By Dr Rebecca Hill
You may have heard of this mental technique. What you may not realise is that you probably already use it. If you quickly review your opening tactics in your head before a fight, if you watch your instructor demonstrate a technique then imagine how it would feel to perform the movements, if you think how happy you would be to hit a new submission in sparring, then that’s imagery (A.K.A. visualisation or mental rehearsal). It’s about using your mind’s eye to create or recreate BJJ experiences.
What can you use it for?
A whole host of things! From learning new jiu jitsu skills to managing your thoughts and emotions in challenging situations. In a survey of elite athletes, sport psychologists Terry Orlick and John Partington found that imagery was highly effective in supporting peak performance, and that 99% of athletes used the skill before competing at the Olympics.
What should I be imagining?
The content of your mental images depends on your aims. If you want to learn and correct specific skills, then you could use imagery to review that new guard pass you learned at last weekend’s seminar. This is a super way to focus on the details that contribute to effective and efficient jiu jitsu technique.
You could also employ visualisation to figure out your game plan. Research indicates that athletes who use mental imagery to prepare strategies also execute their performances more accurately. For example, rehearsing technique flows and observing yourself implement your game in sparring. This helps you to see the bigger picture and move beyond individual techniques to a more holistic understanding of jiu jitsu concepts.
Imagery also has benefits for learning and performance in BJJ, beyond the refinement of physical skills. Regularly using this psychological tool can help you gain awareness and control over the mental process that influence performance. Athletes who imagine achieving their goal tend to be more motivated, putting in more effort and sticking to training plans (which then becomes a positive self-fulfilling prophecy).
If you want to feel mentally tough then you might imagine yourself working through challenging situations – such as an injury or a bad call from a referee – in a confident way. Want to manage your emotions under pressure? Then picture just that. You can mentally rehearse your pre-performance routines long before you step on the mat so when the time comes, your calm and collected approach feels like second nature. You might feel anxious but in your mind you’ve already practised dealing with the nerves a hundred times over.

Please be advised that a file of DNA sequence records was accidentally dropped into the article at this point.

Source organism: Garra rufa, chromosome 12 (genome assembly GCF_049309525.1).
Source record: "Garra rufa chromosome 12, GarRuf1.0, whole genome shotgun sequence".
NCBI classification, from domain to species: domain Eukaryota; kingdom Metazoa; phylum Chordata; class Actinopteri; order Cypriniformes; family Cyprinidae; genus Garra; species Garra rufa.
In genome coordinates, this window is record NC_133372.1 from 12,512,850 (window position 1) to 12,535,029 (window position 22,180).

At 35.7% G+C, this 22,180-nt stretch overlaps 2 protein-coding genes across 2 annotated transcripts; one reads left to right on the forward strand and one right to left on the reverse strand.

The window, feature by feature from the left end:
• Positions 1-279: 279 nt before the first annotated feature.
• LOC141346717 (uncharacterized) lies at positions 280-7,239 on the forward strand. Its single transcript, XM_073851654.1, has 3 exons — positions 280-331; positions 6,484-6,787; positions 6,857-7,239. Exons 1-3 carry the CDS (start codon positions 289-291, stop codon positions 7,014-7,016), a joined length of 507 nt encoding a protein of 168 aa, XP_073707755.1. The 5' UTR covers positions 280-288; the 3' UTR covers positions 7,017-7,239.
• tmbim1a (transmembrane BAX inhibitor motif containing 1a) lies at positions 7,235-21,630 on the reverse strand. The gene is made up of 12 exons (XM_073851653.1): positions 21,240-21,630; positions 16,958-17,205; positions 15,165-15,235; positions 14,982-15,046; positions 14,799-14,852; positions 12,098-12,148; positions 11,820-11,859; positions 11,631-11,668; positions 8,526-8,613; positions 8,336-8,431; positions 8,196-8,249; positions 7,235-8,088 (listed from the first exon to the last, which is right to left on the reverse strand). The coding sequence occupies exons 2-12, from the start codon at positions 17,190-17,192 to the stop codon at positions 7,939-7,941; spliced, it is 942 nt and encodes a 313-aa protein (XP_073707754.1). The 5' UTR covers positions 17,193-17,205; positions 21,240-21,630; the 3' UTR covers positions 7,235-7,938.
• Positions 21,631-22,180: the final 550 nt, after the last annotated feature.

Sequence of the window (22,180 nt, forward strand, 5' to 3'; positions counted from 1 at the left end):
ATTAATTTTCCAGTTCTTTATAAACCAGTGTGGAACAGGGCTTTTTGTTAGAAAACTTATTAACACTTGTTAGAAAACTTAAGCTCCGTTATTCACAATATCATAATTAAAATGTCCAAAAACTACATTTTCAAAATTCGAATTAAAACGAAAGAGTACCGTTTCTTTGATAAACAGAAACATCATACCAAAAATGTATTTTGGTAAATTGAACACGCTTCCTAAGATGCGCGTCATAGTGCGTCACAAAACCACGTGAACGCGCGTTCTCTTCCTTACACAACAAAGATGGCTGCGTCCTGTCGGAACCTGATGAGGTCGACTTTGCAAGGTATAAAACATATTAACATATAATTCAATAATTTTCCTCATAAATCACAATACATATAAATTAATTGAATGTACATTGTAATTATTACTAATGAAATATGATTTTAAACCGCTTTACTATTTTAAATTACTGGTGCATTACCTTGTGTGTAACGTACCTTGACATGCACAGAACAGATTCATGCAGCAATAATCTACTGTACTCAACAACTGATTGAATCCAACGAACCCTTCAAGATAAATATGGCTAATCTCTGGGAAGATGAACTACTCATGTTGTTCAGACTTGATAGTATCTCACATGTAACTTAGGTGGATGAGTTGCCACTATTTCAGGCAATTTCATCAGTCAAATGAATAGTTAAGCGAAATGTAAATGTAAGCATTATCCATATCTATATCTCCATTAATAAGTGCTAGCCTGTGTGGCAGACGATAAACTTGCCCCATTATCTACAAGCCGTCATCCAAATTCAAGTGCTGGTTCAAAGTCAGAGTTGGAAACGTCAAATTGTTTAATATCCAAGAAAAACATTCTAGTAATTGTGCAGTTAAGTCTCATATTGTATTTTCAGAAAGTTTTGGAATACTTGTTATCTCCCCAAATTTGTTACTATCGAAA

How does it work?
There have been various ideas over the years. Highlighting the strong link between the mind and body, a recent theory emerging from neuroscience research is functional equivalence. Brain imaging techniques using MRI scanners have shown that when a person images, they activate the same parts of the brain that are used when they actually perform the activity. Imagery is thought to strengthen the neural pathways that lead to improved technique and sporting performance.
Any tips for making the most of imagery?
Remember it is not just for reviewing discrete techniques. It has a whole range of uses. Realise that it is much more than just mental rehearsal or visualisation. Create images which use all of the senses. To make your imagery as vivid as possible, pay attention to the sights, sounds, smells, tastes and even emotions of BJJ. One sense that is crucial for physical skills is kinesthesis, the sensation of bodily motion. Having a kinesthetic awareness provides feedback on your movement and helps to reinforce the appropriate responses, so pay particular attention to the feel of jiu jitsu.
Like any skill, imagery is something that improves with practise. Used in isolation, it won’t get you where you’re going; research suggests that physical practise plus mental practise produces greatest benefits. Unless you’re the Miyao brothers, however, there’s a limit to the amount of physical training you can do. Imagery is a very effective psychological tool when you can’t be on the mats, before going to sleep, while travelling or when injured.
Don’t just take my word for it. Here’s what Braulio Estima, Jiu Jitsu Style’s very own BJJ Doctor, said just before winning ADCC 2011:
“I see myself doing what I was planning to do, and I see myself winning, and I see the crowd screaming for my name. And not only visualisation but the smell and the feel as well. I try to get my senses towards what I aim to do…like the taste of victory…the sweat…the feel of grabbing the technique I wanted to do…the feel of the achievement, how to control the fight, the feel of the crowd celebrating, my celebration.”
And things turned out pretty well for him on that occasion. If it’s good enough for the champion, surely it’s good enough for us too, right?
Dr Rebecca Hill is a Sport and Exercise Psychologist chartered by the British Psychological Society, and an Education Adviser at the University of Exeter. She is also a BJJ black belt competitor under Professor Victor Estima.
Don’t forget to check out Gracie’s new online instructional website, Roger Gracie TV